Once a user has got this far they need to either listen to the media on their computer or transfer the file to an MP3 player. This for some people is put in the “too hard basket”. Listening to it on the computer negates the “on demand” concept I talked about earlier in so much as they are restricted to listening to it when they are on their computer. It also makes a podcast a less attractive product.

There are moves however that are dealing with the complexities of subscribing to content. As much as I loathe iTunes I think part of it’s success has to do with the fact that it makes this process easy. Subscribing, downloading, transferring to a portable player – it is all done seamlessly. I am sure that some iTunes users have no idea they are subscribed to an RSS feed. You can get up in the morning, the iPod is charged with new content and off you go.

Firefox 2 that launched this week is also a step closer to making RSS feeds more accessible, one click subscribing to an RSS feed with the aggregator of your choice. At least when users click on the RSS feed link they get a note at the top of the screen explaining what it is and what they can do about it. IE 7 also has better RSS management as of the latest release. This makes podcasts that much easier to get. Although Windows Media Player is yet to see the light, which is poor to say the least and little wonder Apple has the market wrapped up, at present anyway.

Podcasts and RSS feed subscription has to become seamless and invisible for it to hit mainstream. Otherwise podcasts and feeds will just remain a neat geek technology trick.

Is It Easy to Use?

I think most people can play a music file now, or an .mp3 file. Here is one of the powerful aspects of podcast marketing, if you can double-click or press play then you can listen to a podcast. The fact that even a basic install of a computer recognises file types and associates the appropreate application to play it with. From a listener’s perspective once you can get your hands on the file it is easy and accessible. Even vidcasts would fit into the easy to use category.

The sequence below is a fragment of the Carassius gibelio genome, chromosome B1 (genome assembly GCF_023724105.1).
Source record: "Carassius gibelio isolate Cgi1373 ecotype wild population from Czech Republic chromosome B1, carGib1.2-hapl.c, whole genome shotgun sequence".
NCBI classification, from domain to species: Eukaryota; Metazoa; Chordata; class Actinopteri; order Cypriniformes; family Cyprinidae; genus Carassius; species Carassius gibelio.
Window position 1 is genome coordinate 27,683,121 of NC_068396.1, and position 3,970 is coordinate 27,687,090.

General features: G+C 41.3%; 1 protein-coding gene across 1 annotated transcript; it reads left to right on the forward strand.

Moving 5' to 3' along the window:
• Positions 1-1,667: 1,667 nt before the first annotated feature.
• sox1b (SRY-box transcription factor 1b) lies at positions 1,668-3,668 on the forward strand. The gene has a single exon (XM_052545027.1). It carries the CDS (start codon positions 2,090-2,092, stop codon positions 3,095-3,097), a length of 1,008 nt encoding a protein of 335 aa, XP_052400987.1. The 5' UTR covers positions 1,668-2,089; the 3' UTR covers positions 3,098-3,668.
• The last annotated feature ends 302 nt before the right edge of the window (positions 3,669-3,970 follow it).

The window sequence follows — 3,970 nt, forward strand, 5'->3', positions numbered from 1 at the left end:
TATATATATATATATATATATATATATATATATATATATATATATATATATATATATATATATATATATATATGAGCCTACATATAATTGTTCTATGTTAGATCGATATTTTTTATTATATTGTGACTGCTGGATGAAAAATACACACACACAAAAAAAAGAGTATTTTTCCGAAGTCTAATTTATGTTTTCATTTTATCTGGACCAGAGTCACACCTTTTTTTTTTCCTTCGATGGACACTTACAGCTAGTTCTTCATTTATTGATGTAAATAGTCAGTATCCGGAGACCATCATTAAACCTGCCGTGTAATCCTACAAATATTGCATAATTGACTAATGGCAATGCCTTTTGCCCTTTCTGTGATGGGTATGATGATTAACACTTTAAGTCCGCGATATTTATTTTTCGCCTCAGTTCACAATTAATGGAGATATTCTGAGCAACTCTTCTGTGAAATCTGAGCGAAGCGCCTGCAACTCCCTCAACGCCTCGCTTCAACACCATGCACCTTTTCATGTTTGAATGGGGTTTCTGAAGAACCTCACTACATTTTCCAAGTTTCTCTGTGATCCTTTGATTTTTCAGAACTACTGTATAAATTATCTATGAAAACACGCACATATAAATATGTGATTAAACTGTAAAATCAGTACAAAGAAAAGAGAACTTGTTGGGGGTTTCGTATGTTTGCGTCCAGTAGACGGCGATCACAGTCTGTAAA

Don says that at Apple they had a rule:

“”1 minute after they start to use it , they feel like calling their friends”. ……” You will not believe what I just got””

I am sure that given insight into the powerful medium, a listener would see the advantages of the medium. That is of course assuming they have downloaded a quality podcast and not something that has awful production and content. Podcasters, you are ambassadors for podcasting and it’s future, indeed your own future as a podcaster. I am sure there is a marketing rule that says something like: “make sure that you have a product that people will want”. If I have described a listeners first experience of a podcast and that is you, please just try again there is some great, great content out there of any topic you care to name. There is a pile of rubbish as well, like anything.

Is It Easy to Share?

I had to think about what sharing is within the product of podcasting. Can I easily share an .mp3 file? Yes, I could do that but but it is not really sharing the “concept” of podcasting. That is the key, podcasting is not a thing, it is a concept. How do you convince people that you have a concept that is worth having? You become a podcasting evangelist; that is how.

I talk to people when ever I can about podcasting, blogging and whatever else might be associated with it. I have found that you don’t have to sit people down and give them the Podcasting 101 talk (unless they want it, then great).

I am reminded of someone that I work with, about as much of an anti-geek as you could find. More of a “hippy” than anything geek. She has heard me talking about podcasting and she has even asked how she could listen to a show. Yes she has listened to a show. I have mentioned small things about the show or how things have been going to her. The other day she come right out of the blue and asked me how the new co-host was working out! Blew me away. No, she is not a podcasting guru now, but she knows what a podcast is and she won’t give you the “cow in the headlights look” if you said “podcast”. That in my opinion is marketing podcasting, moving it from the geek arena to the mainstream at this present time involves word of mouth education and enlightenment of everyday people to the medium.